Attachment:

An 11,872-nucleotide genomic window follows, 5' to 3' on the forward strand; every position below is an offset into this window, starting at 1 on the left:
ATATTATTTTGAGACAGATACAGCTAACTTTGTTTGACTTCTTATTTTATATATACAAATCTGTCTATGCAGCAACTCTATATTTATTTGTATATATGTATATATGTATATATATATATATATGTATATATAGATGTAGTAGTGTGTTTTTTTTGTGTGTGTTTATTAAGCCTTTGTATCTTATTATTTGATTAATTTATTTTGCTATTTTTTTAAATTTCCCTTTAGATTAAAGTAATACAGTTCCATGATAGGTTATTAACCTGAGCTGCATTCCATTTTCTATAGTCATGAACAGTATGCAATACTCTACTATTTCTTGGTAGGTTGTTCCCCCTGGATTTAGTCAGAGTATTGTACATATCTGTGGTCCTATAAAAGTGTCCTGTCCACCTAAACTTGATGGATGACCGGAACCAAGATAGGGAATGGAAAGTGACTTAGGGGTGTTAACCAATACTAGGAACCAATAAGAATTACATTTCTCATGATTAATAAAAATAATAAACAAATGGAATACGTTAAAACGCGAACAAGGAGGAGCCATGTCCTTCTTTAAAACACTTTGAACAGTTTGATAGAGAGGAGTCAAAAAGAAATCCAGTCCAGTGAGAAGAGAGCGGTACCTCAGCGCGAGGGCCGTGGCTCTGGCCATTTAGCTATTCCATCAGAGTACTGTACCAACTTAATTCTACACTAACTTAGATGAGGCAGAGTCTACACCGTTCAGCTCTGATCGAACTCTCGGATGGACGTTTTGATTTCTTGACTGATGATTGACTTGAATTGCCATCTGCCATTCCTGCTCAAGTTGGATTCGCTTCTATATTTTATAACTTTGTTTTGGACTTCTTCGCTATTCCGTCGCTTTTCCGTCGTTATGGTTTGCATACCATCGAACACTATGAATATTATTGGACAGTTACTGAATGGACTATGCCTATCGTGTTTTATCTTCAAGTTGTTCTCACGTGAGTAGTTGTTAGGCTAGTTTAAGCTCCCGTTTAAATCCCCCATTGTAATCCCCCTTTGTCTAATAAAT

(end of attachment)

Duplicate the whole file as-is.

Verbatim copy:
An 11,872-nucleotide genomic window follows, 5' to 3' on the forward strand; every position below is an offset into this window, starting at 1 on the left:
ATATTATTTTGAGACAGATACAGCTAACTTTGTTTGACTTCTTATTTTATATATACAAATCTGTCTATGCAGCAACTCTATATTTATTTGTATATATGTATATATGTATATATATATATATATGTATATATAGATGTAGTAGTGTGTTTTTTTTGTGTGTGTTTATTAAGCCTTTGTATCTTATTATTTGATTAATTTATTTTGCTATTTTTTTAAATTTCCCTTTAGATTAAAGTAATACAGTTCCATGATAGGTTATTAACCTGAGCTGCATTCCATTTTCTATAGTCATGAACAGTATGCAATACTCTACTATTTCTTGGTAGGTTGTTCCCCCTGGATTTAGTCAGAGTATTGTACATATCTGTGGTCCTATAAAAGTGTCCTGTCCACCTAAACTTGATGGATGACCGGAACCAAGATAGGGAATGGAAAGTGACTTAGGGGTGTTAACCAATACTAGGAACCAATAAGAATTACATTTCTCATGATTAATAAAAATAATAAACAAATGGAATACGTTAAAACGCGAACAAGGAGGAGCCATGTCCTTCTTTAAAACACTTTGAACAGTTTGATAGAGAGGAGTCAAAAAGAAATCCAGTCCAGTGAGAAGAGAGCGGTACCTCAGCGCGAGGGCCGTGGCTCTGGCCATTTAGCTATTCCATCAGAGTACTGTACCAACTTAATTCTACACTAACTTAGATGAGGCAGAGTCTACACCGTTCAGCTCTGATCGAACTCTCGGATGGACGTTTTGATTTCTTGACTGATGATTGACTTGAATTGCCATCTGCCATTCCTGCTCAAGTTGGATTCGCTTCTATATTTTATAACTTTGTTTTGGACTTCTTCGCTATTCCGTCGCTTTTCCGTCGTTATGGTTTGCATACCATCGAACACTATGAATATTATTGGACAGTTACTGAATGGACTATGCCTATCGTGTTTTATCTTCAAGTTGTTCTCACGTGAGTAGTTGTTAGGCTAGTTTAAGCTCCCGTTTAAATCCCCCATTGTAATCCCCCTTTGTCTAATAAAT